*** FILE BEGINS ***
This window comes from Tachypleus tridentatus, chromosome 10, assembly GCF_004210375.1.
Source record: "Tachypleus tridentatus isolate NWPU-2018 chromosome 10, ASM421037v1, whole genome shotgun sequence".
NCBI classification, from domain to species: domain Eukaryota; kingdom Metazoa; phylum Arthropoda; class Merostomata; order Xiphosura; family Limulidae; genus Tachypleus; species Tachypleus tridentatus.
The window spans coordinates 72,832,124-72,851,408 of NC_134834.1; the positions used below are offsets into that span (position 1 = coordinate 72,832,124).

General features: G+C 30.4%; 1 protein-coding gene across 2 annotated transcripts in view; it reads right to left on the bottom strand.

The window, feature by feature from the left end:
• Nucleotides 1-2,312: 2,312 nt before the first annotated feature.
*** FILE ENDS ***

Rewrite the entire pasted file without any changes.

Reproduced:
This window comes from Tachypleus tridentatus, chromosome 10, assembly GCF_004210375.1.
Source record: "Tachypleus tridentatus isolate NWPU-2018 chromosome 10, ASM421037v1, whole genome shotgun sequence".
NCBI classification, from domain to species: domain Eukaryota; kingdom Metazoa; phylum Arthropoda; class Merostomata; order Xiphosura; family Limulidae; genus Tachypleus; species Tachypleus tridentatus.
The window spans coordinates 72,832,124-72,851,408 of NC_134834.1; the positions used below are offsets into that span (position 1 = coordinate 72,832,124).

General features: G+C 30.4%; 1 protein-coding gene across 2 annotated transcripts in view; it reads right to left on the bottom strand.

The window, feature by feature from the left end:
• Nucleotides 1-2,312: 2,312 nt before the first annotated feature.